Solutions beyond the roof
The properties that make cellular glass an insulating material for commercial roofing applications also address performance issues confronting architects in other parts of the enclosure, including walls and below-grade areas. For example, the compressive strength of cellular glass coupled with its R-value allows the material to serve as a connector between the roof layer and the continuous insulation (ci) on the wall, thus making the insulation jacket continuous (Figure 2). The cellular glass provides not only the strength of a concrete block for weight-bearing purposes, but also the R-value required to meet insulating needs, which is impossible with concrete. The insertion of cellular glass interrupts the thermal bridge efficiently.
Cellular glass’s strength and thermal properties help it deliver both loadbearing and thermal-bridging mitigation in below-slab applications. These below-grade performance requirements cannot be achieved with foam plastics.
The performance benefits cellular glass brings to the walls of the enclosure also apply to below-grade areas. For example, brick veneer placed on a bearing shelf in order to transfer dead load into the foundation has been accepted as a necessary thermal bridge to accommodate load resolution into the foundation. There is a ci path and a load-resolution path in the enclosure. The two paths cannot cross without a ‘structural insulation’. The load path must always take priority. However, cellular glass offers the necessary strength to provide a structural solution permitting the ci path to cross over the load-resolution path. Figure 3 (page 40) shows how cellular glass insulation crosses the load resolution path, connecting the ci to provide uninterrupted insulation, and avoiding a thermal bridge from the brick veneer into the foundation.
The evolution of energy codes in the United States over the past 30 to 40 years have largely helped to improve the energy efficiency of the building envelope. Today’s internal loads are more efficient, and insulation R-value levels in walls and roofs are better. Thus, previously overlooked areas of thermal inefficiency are now receiving new scrutiny—and the industry is embracing micro-efficiencies to be able to deliver continuous improvements in energy efficiency. Precision improvements are becoming more important in energy-saving endeavors and cellular glass used in the enclosure can help optimize these efforts.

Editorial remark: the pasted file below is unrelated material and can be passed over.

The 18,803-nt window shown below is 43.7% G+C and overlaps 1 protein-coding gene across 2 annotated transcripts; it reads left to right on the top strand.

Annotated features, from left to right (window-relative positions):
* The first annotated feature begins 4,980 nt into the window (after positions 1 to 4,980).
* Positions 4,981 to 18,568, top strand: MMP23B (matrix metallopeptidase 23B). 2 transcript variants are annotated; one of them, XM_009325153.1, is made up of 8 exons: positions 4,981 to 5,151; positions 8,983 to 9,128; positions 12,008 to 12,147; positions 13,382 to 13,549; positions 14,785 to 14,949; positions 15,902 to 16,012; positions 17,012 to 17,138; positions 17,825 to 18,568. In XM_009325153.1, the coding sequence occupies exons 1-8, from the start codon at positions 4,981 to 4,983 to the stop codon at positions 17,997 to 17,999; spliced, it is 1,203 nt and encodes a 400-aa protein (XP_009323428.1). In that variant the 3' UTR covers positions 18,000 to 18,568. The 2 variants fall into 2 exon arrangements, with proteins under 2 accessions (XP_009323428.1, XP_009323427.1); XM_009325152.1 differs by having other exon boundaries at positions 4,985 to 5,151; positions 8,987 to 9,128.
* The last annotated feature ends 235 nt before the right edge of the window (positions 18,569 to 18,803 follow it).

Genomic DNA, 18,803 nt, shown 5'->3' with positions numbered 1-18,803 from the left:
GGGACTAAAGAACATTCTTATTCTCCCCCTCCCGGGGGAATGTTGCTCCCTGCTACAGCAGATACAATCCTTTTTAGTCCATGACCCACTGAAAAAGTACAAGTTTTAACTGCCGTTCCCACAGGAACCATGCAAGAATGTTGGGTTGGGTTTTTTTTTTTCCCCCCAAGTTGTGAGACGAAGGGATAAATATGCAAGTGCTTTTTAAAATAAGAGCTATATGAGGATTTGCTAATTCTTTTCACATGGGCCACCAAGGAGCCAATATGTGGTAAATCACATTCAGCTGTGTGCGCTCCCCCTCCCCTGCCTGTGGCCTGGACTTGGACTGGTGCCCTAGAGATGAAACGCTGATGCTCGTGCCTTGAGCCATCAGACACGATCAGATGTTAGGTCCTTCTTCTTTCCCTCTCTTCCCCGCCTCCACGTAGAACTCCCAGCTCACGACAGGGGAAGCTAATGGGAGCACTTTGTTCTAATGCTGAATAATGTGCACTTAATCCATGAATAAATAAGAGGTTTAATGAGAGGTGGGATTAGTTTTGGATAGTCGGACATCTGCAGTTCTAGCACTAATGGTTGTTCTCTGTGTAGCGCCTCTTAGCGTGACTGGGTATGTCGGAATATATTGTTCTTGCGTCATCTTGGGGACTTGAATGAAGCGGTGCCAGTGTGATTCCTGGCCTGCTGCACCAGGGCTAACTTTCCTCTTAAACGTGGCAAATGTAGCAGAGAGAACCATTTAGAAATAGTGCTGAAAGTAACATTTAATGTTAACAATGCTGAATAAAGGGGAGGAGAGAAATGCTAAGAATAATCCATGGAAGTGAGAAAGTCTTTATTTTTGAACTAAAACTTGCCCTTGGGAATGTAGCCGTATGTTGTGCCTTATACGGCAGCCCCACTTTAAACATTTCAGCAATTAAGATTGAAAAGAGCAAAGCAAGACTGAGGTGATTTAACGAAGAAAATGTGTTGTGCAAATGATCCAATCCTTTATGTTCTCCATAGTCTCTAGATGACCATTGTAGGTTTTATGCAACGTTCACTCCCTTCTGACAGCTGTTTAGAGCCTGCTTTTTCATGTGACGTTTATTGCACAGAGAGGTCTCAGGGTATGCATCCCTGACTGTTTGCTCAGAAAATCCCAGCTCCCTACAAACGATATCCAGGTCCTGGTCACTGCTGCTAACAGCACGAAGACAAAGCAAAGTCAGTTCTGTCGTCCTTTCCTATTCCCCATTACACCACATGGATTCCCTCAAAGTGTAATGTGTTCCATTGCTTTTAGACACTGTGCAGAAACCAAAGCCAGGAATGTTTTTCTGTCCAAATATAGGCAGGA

The installation of the material on a jobsite should also be considered. At a time when demand for construction labor is high, cellular glass insulation does not require any special skill set. It may be installed using hot asphalt, cold-applied asphalt adhesives, or two-part polyurethane adhesives—all methods familiar to roofing contractors.
As noted earlier, architects should perform a cost-benefit analysis to compare the potential costs of a failure against the higher cost of a building material. The performance benefits of cellular glass come with a cost premium compared to foam plastic insulation options. If an architect is specifying building materials purely based on material cost, cellular glass will not be an option. However, if an architect is looking for materials value addition—including the confidence, peace of mind, and potential savings that come with avoiding a roof leak in a mission critical building—cellular glass is suitable.
The functionality of cellular glass can replace other layers in the construction system such as vapor retarders, moisture barriers, and radon-control components. Cellular glass may also enhance longevity and deliver environmental attributes desired by building owners and occupants. Used under loadbearing slab applications, the rigidity of cellular glass might even make it possible to install a thinner or less heavily reinforced concrete slab.
From the commercial rooftop, throughout the enclosure’s walls, and in below-grade applications, cellular glass is providing architects with a proven option for insulating mission critical buildings.